Uncovering the Dark Side of Cannabis Stock Promotion Schemes: A Legal News Exclusive with Samuel Lopez

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(USA Herald) – The world of cannabis stocks is under the regulatory spotlight as the U.S. Securities and Exchange Commission (SEC) investigates stock promotion schemes, also known as anti-touting violations. In a recent lawsuit, SEC v. Mikula, the commission charged Sway Energy Corp., Emerald Health Pharmaceuticals Inc., and their associated officers and directors for promoting the securities of four companies, including Elegance Brands Inc. and Hightimes Holding Corp.

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Stock promotion schemes involve writers publishing seemingly unbiased and glowing articles about companies without disclosing they’re receiving payments. These articles can reach hundreds and sometimes affirmatively state that the writers haven’t been compensated by the companies they’re promoting. These schemes are deceptive and dangerous, and they caught the SEC’s attention in the late 2010s when investors relied on these articles to make their own investing decisions, sometimes to their detriment.

Lopez highlights that the SEC v. Mikula complaint alleges that Jonathan Mikula unlawfully promoted the securities of four issuers without disclosing that he was paid for those promotions. Mikula allegedly promoted the securities through a newsletter called Palm Beach Venture. Mikula’s associates were also charged for acting as middlemen who arranged to receive a percentage of investor funds under the guise of consulting agreements with the companies. Investors purchased approximately $80 million in the securities offered by these companies after the fraudulent promotion.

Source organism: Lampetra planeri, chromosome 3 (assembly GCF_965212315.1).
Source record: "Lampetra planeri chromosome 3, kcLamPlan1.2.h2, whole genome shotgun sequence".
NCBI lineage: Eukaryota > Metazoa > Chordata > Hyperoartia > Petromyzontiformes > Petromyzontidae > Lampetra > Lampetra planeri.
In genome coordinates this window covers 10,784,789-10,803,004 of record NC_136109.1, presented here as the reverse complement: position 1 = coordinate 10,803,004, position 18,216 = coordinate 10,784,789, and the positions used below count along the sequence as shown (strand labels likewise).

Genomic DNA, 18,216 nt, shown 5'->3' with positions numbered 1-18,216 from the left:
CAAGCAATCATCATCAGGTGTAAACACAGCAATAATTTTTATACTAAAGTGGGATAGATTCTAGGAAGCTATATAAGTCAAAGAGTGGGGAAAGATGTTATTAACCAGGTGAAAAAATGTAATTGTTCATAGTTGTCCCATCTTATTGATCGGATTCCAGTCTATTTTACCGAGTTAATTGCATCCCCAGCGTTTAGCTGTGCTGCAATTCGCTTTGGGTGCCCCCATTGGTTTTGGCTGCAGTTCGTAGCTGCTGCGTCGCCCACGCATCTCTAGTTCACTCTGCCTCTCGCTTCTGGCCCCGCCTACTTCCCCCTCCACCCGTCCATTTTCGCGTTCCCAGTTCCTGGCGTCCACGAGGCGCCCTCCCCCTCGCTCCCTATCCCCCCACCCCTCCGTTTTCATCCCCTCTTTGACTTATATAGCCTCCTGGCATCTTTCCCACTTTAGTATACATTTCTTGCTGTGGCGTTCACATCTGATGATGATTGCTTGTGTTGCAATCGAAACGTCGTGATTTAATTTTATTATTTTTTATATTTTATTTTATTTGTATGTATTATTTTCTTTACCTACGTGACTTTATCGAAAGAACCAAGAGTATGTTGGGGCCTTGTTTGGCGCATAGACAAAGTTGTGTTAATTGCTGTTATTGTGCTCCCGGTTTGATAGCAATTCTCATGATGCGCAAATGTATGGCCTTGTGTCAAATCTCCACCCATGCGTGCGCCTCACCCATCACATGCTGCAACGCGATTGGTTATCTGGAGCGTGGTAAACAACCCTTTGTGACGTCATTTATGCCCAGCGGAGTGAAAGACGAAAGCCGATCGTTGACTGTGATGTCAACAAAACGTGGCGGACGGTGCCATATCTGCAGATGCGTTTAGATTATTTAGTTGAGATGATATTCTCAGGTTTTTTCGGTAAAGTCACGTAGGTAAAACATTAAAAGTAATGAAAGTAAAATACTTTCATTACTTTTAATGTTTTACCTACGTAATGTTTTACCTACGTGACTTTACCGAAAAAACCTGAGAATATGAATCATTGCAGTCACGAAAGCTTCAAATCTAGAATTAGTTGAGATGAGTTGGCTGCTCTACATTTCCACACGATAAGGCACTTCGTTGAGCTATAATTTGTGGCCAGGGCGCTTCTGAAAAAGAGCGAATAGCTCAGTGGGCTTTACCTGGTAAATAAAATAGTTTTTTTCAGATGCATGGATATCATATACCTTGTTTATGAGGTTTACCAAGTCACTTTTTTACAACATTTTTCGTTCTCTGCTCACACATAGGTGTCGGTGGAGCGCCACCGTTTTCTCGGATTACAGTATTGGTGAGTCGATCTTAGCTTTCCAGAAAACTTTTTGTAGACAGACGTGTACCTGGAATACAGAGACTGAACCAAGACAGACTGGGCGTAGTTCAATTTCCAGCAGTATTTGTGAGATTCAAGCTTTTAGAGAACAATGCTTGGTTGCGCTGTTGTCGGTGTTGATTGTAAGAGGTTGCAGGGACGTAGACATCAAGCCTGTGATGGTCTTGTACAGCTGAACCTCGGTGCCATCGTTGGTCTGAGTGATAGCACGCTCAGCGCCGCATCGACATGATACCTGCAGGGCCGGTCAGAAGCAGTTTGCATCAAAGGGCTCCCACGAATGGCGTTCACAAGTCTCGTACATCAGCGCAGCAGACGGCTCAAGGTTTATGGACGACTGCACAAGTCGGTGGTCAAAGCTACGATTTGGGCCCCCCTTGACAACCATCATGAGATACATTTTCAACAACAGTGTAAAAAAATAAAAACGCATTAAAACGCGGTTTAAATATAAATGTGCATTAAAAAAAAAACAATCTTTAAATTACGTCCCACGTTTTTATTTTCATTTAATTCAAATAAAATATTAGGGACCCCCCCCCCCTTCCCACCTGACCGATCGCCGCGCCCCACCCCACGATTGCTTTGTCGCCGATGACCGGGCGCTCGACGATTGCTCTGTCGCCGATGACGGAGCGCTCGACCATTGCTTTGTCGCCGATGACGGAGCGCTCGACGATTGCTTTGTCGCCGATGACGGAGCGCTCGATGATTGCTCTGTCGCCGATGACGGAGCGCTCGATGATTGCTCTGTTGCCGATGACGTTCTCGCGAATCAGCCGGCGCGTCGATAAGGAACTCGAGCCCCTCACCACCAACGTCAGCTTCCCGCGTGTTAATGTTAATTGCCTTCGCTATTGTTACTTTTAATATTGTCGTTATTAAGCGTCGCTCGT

While most parties agreed to settle with the SEC, Mikula and one of his associates have yet to settle. Mikula and his legal team filed a motion to dismiss the SEC’s claims against him, arguing that the SEC failed to plead all facts required by the statute to allege an anti-touting violation. The motion to dismiss notes that neither the U.S. Supreme Court nor the U.S. Court of Appeals for the Ninth Circuit have ruled on the exact question of whether the SEC must plead and prove scienter to state a violation of Section 17(b). Mikula’s position is that receiving payment, even from an issuer, isn’t enough; there must be a causal element demonstrating that the article’s publishing occurred for the consideration received.

The case is significant as a cautionary tale for investors and as potentially precedent-setting in securities law. The SEC considers stock promotion schemes a huge threat to the investing public, and to ensure that purportedly objective investment information is what it claims to be, the SEC has historically settled for high amounts of disgorgement or penalties, as well as injunctive relief. Lopez suggests that Mikula’s position that the SEC must specifically plead a scienter requirement is not squarely addressed by the courts, and the court’s decision will have significant implications for future securities law cases.

As the cannabis industry continues to grow and investors increasingly show interest in the space, it is critical to ensure that investment information is objective and not influenced by fraudulent schemes.

By Samuel Lopez, Legal News Contributor for USA Herald